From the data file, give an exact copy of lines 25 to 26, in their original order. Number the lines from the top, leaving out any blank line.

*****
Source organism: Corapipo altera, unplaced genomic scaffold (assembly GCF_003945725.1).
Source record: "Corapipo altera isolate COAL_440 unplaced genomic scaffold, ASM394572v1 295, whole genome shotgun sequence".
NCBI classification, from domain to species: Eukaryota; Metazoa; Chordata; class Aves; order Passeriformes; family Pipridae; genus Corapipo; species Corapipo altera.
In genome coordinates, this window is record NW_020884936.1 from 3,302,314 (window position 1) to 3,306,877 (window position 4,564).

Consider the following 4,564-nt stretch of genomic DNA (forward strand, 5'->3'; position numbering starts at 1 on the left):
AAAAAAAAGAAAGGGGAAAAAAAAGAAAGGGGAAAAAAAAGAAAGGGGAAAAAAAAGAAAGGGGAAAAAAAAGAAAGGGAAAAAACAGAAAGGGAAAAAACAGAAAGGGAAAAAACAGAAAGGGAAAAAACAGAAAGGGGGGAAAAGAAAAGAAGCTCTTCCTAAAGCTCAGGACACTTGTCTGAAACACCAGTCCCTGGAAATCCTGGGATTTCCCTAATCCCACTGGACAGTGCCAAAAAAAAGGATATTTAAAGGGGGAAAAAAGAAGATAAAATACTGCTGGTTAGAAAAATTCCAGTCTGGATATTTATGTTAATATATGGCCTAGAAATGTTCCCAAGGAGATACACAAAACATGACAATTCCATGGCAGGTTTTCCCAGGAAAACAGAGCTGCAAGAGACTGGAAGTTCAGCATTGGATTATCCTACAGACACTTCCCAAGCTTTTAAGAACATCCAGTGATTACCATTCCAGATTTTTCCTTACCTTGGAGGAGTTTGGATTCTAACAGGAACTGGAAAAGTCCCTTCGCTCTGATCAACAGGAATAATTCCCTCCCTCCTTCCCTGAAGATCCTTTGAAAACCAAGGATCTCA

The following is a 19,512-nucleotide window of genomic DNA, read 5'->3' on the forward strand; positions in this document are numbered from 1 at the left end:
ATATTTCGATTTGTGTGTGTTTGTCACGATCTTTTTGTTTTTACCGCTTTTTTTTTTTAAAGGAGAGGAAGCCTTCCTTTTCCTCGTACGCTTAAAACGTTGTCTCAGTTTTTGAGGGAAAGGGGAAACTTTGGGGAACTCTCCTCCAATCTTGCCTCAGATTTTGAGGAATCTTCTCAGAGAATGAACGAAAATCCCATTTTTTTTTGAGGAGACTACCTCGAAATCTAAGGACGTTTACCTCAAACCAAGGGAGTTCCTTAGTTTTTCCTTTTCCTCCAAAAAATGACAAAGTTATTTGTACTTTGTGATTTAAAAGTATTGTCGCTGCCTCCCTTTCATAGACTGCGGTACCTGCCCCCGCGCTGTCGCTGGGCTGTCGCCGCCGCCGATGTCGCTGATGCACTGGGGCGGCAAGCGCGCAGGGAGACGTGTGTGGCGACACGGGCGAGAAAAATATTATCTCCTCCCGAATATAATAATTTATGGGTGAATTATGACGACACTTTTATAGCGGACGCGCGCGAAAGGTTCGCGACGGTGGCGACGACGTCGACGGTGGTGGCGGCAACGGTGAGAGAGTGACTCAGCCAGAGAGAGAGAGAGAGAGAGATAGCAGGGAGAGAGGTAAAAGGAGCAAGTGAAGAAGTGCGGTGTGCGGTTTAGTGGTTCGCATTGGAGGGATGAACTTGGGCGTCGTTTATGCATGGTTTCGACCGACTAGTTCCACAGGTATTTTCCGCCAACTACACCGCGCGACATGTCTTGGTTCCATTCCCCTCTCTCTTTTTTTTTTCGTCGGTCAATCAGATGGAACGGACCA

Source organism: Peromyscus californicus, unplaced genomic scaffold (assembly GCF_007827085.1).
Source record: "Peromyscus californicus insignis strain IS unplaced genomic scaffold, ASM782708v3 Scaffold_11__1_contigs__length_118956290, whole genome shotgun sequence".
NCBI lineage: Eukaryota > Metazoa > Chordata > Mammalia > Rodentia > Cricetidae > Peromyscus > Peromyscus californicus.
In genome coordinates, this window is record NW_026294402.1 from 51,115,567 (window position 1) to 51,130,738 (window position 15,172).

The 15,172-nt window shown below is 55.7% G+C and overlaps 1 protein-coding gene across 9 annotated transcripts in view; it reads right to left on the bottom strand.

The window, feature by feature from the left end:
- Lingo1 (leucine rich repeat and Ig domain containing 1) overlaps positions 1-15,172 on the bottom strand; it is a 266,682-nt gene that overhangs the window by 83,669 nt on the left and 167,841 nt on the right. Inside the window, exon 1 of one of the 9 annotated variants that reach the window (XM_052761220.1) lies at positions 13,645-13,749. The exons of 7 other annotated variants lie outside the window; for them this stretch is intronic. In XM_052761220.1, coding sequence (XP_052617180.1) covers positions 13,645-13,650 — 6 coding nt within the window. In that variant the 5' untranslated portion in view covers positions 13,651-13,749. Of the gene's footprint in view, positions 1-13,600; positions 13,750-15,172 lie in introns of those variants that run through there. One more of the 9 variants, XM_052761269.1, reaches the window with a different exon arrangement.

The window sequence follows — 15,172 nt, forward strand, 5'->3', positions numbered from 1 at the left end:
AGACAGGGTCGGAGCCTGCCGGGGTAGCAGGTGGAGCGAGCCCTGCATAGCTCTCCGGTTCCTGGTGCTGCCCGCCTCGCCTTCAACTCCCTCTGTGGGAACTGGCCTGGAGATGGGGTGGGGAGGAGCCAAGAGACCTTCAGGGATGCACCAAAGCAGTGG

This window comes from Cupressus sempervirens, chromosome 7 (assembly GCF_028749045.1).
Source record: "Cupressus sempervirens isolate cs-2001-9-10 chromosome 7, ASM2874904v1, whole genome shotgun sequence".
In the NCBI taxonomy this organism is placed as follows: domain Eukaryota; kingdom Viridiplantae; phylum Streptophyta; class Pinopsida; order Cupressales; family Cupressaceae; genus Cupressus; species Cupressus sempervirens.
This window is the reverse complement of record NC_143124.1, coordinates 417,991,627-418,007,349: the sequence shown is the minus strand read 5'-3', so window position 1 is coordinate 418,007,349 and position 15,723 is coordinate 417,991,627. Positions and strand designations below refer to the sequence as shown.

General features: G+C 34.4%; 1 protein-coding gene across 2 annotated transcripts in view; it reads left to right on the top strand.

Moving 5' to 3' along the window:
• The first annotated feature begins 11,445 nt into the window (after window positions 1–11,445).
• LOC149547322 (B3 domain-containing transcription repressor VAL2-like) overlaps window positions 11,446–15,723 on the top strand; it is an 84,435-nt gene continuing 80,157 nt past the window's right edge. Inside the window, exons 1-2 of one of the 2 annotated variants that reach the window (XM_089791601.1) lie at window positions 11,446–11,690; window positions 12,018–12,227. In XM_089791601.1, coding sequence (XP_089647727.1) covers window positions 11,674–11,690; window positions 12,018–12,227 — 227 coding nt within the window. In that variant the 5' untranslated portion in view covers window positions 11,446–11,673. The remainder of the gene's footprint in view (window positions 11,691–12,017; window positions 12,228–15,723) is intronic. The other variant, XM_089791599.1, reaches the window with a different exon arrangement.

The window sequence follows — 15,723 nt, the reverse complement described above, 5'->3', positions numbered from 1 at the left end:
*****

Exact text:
• LOC149547322 (B3 domain-containing transcription repressor VAL2-like) overlaps window positions 11,446–15,723 on the top strand; it is an 84,435-nt gene continuing 80,157 nt past the window's right edge. Inside the window, exons 1-2 of one of the 2 annotated variants that reach the window (XM_089791601.1) lie at window positions 11,446–11,690; window positions 12,018–12,227. In XM_089791601.1, coding sequence (XP_089647727.1) covers window positions 11,674–11,690; window positions 12,018–12,227 — 227 coding nt within the window. In that variant the 5' untranslated portion in view covers window positions 11,446–11,673. The remainder of the gene's footprint in view (window positions 11,691–12,017; window positions 12,228–15,723) is intronic. The other variant, XM_089791599.1, reaches the window with a different exon arrangement.

The window sequence follows — 15,723 nt, the reverse complement described above, 5'->3', positions numbered from 1 at the left end: